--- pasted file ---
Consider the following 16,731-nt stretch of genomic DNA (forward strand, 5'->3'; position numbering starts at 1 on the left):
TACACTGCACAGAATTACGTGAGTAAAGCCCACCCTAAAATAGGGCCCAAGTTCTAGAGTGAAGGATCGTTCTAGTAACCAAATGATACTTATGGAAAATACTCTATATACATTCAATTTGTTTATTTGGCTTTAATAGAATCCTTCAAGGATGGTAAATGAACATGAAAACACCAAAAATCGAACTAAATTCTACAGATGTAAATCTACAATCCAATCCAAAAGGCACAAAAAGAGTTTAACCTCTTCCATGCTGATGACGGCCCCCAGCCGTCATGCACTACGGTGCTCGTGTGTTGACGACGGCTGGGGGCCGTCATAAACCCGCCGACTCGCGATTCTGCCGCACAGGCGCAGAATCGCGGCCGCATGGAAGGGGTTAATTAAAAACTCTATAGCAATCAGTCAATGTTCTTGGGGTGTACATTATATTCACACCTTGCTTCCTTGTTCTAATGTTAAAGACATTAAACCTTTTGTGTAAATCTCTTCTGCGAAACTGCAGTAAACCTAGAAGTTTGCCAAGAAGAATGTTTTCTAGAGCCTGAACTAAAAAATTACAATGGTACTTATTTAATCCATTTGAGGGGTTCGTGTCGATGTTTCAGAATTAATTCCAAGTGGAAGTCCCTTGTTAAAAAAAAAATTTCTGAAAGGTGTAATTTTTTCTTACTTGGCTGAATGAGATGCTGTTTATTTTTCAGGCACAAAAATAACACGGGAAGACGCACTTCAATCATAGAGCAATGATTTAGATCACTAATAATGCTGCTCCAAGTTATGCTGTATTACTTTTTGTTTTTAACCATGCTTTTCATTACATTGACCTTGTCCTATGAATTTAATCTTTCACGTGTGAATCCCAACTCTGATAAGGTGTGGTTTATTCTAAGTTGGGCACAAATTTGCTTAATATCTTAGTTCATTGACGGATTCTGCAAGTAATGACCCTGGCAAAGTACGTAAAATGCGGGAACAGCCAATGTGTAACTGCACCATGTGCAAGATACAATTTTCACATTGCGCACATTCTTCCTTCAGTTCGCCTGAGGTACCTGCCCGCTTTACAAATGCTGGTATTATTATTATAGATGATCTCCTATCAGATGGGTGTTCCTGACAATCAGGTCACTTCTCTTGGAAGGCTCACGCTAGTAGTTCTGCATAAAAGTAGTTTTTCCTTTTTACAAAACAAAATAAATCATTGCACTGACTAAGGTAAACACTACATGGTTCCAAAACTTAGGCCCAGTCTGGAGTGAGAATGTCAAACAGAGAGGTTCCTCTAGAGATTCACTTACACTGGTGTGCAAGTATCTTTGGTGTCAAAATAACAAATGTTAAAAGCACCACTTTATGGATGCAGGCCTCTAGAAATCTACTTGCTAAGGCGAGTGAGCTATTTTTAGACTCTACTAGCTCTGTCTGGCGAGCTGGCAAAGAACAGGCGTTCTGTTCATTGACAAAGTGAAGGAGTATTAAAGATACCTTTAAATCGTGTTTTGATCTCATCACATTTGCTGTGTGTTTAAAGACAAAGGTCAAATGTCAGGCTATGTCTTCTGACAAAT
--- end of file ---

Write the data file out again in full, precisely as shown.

Consider the following 16,731-nt stretch of genomic DNA (forward strand, 5'->3'; position numbering starts at 1 on the left):
TACACTGCACAGAATTACGTGAGTAAAGCCCACCCTAAAATAGGGCCCAAGTTCTAGAGTGAAGGATCGTTCTAGTAACCAAATGATACTTATGGAAAATACTCTATATACATTCAATTTGTTTATTTGGCTTTAATAGAATCCTTCAAGGATGGTAAATGAACATGAAAACACCAAAAATCGAACTAAATTCTACAGATGTAAATCTACAATCCAATCCAAAAGGCACAAAAAGAGTTTAACCTCTTCCATGCTGATGACGGCCCCCAGCCGTCATGCACTACGGTGCTCGTGTGTTGACGACGGCTGGGGGCCGTCATAAACCCGCCGACTCGCGATTCTGCCGCACAGGCGCAGAATCGCGGCCGCATGGAAGGGGTTAATTAAAAACTCTATAGCAATCAGTCAATGTTCTTGGGGTGTACATTATATTCACACCTTGCTTCCTTGTTCTAATGTTAAAGACATTAAACCTTTTGTGTAAATCTCTTCTGCGAAACTGCAGTAAACCTAGAAGTTTGCCAAGAAGAATGTTTTCTAGAGCCTGAACTAAAAAATTACAATGGTACTTATTTAATCCATTTGAGGGGTTCGTGTCGATGTTTCAGAATTAATTCCAAGTGGAAGTCCCTTGTTAAAAAAAAAATTTCTGAAAGGTGTAATTTTTTCTTACTTGGCTGAATGAGATGCTGTTTATTTTTCAGGCACAAAAATAACACGGGAAGACGCACTTCAATCATAGAGCAATGATTTAGATCACTAATAATGCTGCTCCAAGTTATGCTGTATTACTTTTTGTTTTTAACCATGCTTTTCATTACATTGACCTTGTCCTATGAATTTAATCTTTCACGTGTGAATCCCAACTCTGATAAGGTGTGGTTTATTCTAAGTTGGGCACAAATTTGCTTAATATCTTAGTTCATTGACGGATTCTGCAAGTAATGACCCTGGCAAAGTACGTAAAATGCGGGAACAGCCAATGTGTAACTGCACCATGTGCAAGATACAATTTTCACATTGCGCACATTCTTCCTTCAGTTCGCCTGAGGTACCTGCCCGCTTTACAAATGCTGGTATTATTATTATAGATGATCTCCTATCAGATGGGTGTTCCTGACAATCAGGTCACTTCTCTTGGAAGGCTCACGCTAGTAGTTCTGCATAAAAGTAGTTTTTCCTTTTTACAAAACAAAATAAATCATTGCACTGACTAAGGTAAACACTACATGGTTCCAAAACTTAGGCCCAGTCTGGAGTGAGAATGTCAAACAGAGAGGTTCCTCTAGAGATTCACTTACACTGGTGTGCAAGTATCTTTGGTGTCAAAATAACAAATGTTAAAAGCACCACTTTATGGATGCAGGCCTCTAGAAATCTACTTGCTAAGGCGAGTGAGCTATTTTTAGACTCTACTAGCTCTGTCTGGCGAGCTGGCAAAGAACAGGCGTTCTGTTCATTGACAAAGTGAAGGAGTATTAAAGATACCTTTAAATCGTGTTTTGATCTCATCACATTTGCTGTGTGTTTAAAGACAAAGGTCAAATGTCAGGCTATGTCTTCTGACAAAT